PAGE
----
FICO’s Blockchain Usage — Now Patented — Boosted Firm’s Accountability
Blockchain tech “ideal” to offer immutable record of the model development standard associated with its analytic model, company exec says
Immersion Imagery/Shutterstock modified by Blockworks
The analytics company behind one of the standard measures of consumer credit risk in the US has used blockchain technology in recent years to improve its accountability and compliance when developing models.
Now, the firm’s blockchain use for data and model governance is patented.
Founded in 1956, Montana-based FICO — formerly known as Fair, Isaac and Company — uses predictive analytics and data science to improve operational decisions. It holds more than 200 US and foreign patents.
The company is perhaps best known for its FICO Score, which reflects how consumers repay credit obligations. These scores are used by lenders, who use FICO Scores, among other factors, to assess credit risk of potential borrowers.
Scott Zoldi, the company’s chief analytics officer, told Blockworks in an interview that blockchain’s ability to enforce contracts — along with its immutability — makes it a natural tool for artificial intelligence (AI) and analytic governance and audit.
One of its latest patents covers the concept of a shared ledger that would “track end-to-end provenance of the development, operationalization and monitoring of machine learning models in an immutable manner,” the company said in a statement earlier this month.
FICO first applied for the patent in 2018 — believing the technology was ideal to offer an immutable record of the development standard for each of its analytic models, according to Zoldi.
The company’s standard defines data requirements, model architecture, allowable variables and ethics testing, for example, so that data scientists can more easily comply.
Keep reading for more excerpts from Blockworks’ interview with Zoldi.
Blockworks: When did FICO start using blockchain technology?
Zoldi: We started blockchain proofs of concept on select projects in 2018 and productionalized the capability in 2019. Since then, we have continued to enhance the user interface to optimize the experience for data scientists, the management team and approvers.
Blockworks: What exactly will the patent cover, and what is FICO planning to do with it?
Zoldi: The patented blockchain technology is used in all AI model development projects in my data science organization.
In this invention, each model requirement and development step is codified and added to an immutable blockchain. Specific scientists’ confirmations that the model meets those requirements, along with model testers and approvers, are added to the blockchain.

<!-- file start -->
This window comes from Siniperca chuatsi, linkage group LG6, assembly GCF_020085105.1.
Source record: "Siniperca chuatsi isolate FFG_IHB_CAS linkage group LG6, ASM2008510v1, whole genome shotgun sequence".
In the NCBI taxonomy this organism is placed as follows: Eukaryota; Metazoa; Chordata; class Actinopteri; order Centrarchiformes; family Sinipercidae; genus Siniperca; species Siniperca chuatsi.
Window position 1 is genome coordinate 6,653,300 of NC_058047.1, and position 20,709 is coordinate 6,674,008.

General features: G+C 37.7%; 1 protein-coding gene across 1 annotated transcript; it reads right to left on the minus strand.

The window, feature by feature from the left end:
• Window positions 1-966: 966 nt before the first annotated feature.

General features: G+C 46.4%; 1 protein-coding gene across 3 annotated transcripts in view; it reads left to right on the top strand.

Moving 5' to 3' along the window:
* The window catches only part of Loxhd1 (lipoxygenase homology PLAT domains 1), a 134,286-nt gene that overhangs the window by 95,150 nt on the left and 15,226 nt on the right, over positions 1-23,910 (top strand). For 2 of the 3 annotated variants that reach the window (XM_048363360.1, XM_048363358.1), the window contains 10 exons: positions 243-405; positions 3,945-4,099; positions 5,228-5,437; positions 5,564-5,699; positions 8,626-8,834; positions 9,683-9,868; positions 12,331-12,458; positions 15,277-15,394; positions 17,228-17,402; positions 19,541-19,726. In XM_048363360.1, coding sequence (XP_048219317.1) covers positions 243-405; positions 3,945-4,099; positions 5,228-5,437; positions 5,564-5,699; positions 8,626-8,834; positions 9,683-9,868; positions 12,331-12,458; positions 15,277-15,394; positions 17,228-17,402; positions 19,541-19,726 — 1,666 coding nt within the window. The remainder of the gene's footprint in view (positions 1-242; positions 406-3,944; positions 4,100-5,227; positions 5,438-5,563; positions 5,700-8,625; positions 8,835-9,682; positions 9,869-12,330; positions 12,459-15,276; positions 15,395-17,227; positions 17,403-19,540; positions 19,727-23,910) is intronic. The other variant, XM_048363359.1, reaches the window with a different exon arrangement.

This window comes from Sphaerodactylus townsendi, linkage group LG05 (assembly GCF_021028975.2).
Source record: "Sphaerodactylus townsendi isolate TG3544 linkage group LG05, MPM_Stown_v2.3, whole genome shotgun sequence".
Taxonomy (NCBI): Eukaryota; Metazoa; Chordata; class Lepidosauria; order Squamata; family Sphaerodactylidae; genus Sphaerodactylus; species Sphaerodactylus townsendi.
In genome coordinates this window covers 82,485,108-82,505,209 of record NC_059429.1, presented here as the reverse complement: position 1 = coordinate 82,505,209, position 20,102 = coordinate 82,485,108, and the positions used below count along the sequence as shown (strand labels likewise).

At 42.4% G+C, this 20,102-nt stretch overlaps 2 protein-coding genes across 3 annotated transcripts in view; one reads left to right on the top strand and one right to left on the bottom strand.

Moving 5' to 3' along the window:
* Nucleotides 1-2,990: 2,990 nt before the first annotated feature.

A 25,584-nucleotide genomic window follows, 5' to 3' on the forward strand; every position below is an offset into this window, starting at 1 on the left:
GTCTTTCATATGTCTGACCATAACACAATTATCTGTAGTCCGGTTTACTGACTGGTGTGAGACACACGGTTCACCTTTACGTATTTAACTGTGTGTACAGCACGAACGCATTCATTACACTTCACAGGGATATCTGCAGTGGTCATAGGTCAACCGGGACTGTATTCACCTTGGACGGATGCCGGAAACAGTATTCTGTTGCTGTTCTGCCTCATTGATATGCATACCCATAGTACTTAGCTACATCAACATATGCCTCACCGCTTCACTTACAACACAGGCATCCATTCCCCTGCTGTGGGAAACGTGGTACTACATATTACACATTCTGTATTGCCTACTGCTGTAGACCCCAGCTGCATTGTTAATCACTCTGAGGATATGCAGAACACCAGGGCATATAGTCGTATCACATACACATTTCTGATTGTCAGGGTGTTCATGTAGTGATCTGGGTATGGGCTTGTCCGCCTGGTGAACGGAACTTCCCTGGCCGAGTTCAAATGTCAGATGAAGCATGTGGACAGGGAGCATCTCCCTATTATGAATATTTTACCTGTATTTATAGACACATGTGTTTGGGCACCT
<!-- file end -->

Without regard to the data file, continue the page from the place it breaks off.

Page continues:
The blockchain provides auditability months and years after the model build, providing fine detail as to how the model was developed, what it’s sensitive to, and under what conditions the model should be used with caution or not at all.
Blockworks: How might FICO be looking to use blockchain differently than competitors?
Zoldi: Before blockchain we had model standards and enforced these through agile standups, sprint reviews and approval meetings. Blockchain now provides the automated tool to enforce our model development standard and reduce the risk of requirements, tests and approvals slipping through the cracks undone.
Project sign-off requires the data science team to demonstrate on the blockchain that the model has been completed, tested and meets acceptance criteria before the model is released.
This level of automation and enforcement is unique and allows FICO to achieve great efficiency in automating compliance with its responsible AI standards, compared to other companies that may have not invested in a model development standard or have less controls on enforcement.
Blockworks: Why is FICO bullish on blockchain? How can blockchain help businesses in ways other technologies can’t?
Zoldi: We are bullish in our use of blockchain because it provides mini contracts of tasks completed, tested and accepted per our model development standards for Responsible AI. Each scientist, tester and manager are accountable to meeting FICO’s standard, and that accountability is enforced and recorded to the blockchain.
Accountability promotes the right level of seriousness in developing AI. This is paramount in achieving and promoting confidence in the models we develop. Moreover, models need owners manuals that record all the details during development — these are invaluable when the models are used in production.
Applying model details to the blockchain gives us the granular information we need to responsibly monitor, support and maintain models deployed in production.
Blockchain’s nature of enforcing contracts, and the immutability of those contracts, makes it a natural tool for AI and analytic governance and audit. I highly encourage other businesses to consider similar use cases in their data science organizations.
This interview was edited for brevity and clarity.
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